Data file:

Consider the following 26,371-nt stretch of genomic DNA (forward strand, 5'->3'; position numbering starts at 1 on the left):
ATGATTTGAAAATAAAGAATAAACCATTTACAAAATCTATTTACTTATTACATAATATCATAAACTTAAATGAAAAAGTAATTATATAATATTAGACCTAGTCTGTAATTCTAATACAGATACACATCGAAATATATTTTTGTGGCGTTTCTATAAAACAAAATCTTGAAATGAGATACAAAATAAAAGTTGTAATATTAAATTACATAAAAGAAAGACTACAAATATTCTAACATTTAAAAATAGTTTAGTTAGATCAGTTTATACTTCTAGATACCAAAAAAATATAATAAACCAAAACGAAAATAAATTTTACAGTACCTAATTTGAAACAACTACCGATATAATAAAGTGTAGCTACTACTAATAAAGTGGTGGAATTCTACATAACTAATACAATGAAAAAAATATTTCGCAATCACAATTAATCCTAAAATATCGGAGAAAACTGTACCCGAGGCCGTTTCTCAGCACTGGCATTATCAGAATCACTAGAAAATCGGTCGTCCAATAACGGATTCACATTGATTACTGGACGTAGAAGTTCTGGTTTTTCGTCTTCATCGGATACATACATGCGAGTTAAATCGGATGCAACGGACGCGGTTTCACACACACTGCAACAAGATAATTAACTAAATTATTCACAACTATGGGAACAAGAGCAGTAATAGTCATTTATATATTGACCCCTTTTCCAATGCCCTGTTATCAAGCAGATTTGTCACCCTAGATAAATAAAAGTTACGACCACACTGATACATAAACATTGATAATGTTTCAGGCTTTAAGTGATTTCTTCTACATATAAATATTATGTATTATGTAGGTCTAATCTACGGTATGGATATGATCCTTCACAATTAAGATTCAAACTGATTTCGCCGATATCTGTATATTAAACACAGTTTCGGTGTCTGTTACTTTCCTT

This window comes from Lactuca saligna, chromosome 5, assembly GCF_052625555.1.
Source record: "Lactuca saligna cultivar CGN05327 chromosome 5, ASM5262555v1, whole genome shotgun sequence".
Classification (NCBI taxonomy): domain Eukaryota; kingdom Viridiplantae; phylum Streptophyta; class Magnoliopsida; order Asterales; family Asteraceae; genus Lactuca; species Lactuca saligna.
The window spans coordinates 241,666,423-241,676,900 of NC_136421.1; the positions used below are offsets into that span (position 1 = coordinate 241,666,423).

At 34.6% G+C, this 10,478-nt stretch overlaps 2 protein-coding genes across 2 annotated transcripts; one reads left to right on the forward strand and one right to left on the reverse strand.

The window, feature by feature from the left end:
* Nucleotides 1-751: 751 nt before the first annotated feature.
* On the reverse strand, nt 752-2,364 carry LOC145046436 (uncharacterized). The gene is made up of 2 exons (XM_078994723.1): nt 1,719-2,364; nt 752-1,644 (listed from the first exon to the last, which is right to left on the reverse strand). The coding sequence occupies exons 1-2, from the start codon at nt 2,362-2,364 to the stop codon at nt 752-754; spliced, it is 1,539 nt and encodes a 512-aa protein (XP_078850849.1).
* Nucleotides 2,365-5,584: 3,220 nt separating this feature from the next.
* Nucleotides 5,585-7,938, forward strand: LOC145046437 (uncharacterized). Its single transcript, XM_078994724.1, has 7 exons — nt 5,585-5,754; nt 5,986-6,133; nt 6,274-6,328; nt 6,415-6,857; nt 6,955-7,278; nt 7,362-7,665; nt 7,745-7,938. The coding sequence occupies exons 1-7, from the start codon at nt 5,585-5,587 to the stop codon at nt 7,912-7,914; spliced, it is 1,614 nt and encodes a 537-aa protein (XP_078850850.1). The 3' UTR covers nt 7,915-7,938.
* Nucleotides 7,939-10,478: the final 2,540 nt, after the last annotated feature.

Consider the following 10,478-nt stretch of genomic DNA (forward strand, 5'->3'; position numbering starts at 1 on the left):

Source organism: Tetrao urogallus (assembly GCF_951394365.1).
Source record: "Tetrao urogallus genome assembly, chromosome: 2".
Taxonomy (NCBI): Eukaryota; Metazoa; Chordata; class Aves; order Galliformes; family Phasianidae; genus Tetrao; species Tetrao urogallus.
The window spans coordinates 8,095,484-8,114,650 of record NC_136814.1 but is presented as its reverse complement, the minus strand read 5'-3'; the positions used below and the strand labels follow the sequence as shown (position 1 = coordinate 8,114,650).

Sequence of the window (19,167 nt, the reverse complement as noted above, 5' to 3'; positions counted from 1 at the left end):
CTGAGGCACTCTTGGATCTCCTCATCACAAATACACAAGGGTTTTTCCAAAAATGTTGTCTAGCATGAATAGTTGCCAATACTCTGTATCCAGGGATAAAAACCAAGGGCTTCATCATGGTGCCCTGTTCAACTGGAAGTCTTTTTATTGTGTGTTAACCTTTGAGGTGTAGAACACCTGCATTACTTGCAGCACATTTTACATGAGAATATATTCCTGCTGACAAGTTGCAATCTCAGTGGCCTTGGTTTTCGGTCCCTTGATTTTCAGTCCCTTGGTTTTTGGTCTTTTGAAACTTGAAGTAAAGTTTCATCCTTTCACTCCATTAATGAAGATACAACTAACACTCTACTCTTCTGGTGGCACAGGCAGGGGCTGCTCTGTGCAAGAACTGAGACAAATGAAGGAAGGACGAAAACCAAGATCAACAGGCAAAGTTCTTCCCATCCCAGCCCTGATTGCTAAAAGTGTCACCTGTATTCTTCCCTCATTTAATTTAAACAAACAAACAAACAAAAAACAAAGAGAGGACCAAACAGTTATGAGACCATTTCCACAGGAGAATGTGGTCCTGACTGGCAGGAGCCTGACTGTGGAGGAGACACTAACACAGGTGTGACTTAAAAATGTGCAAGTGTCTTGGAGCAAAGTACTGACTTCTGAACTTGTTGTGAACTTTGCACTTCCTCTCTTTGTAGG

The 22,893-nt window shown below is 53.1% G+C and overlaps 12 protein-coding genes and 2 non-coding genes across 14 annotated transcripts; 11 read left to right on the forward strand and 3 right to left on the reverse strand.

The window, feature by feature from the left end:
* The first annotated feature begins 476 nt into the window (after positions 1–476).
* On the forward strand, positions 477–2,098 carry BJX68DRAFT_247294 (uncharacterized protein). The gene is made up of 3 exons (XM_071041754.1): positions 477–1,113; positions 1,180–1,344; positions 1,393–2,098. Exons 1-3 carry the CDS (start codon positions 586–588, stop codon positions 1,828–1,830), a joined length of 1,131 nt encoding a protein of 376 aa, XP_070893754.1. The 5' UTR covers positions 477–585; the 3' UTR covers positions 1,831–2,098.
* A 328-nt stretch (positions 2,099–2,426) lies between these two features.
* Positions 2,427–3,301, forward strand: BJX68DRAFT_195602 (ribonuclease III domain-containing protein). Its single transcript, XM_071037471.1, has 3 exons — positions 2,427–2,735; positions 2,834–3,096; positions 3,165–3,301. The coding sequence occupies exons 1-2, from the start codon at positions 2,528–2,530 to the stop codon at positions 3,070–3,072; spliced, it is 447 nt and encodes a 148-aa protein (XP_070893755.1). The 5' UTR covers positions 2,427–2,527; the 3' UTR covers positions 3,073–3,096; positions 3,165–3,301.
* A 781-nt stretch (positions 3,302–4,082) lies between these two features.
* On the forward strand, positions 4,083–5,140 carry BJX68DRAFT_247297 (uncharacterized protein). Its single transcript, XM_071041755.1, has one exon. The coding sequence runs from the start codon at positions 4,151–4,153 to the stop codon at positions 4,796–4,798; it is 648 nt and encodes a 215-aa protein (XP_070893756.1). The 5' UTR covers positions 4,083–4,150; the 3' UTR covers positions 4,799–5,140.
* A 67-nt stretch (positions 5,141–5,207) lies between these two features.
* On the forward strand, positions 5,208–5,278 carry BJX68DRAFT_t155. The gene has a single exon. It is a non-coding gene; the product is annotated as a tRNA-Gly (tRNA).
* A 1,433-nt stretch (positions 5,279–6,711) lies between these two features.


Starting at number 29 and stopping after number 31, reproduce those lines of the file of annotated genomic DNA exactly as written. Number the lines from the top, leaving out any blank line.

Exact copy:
* A 67-nt stretch (positions 5,141–5,207) lies between these two features.
* On the forward strand, positions 5,208–5,278 carry BJX68DRAFT_t155. The gene has a single exon. It is a non-coding gene; the product is annotated as a tRNA-Gly (tRNA).
* A 1,433-nt stretch (positions 5,279–6,711) lies between these two features.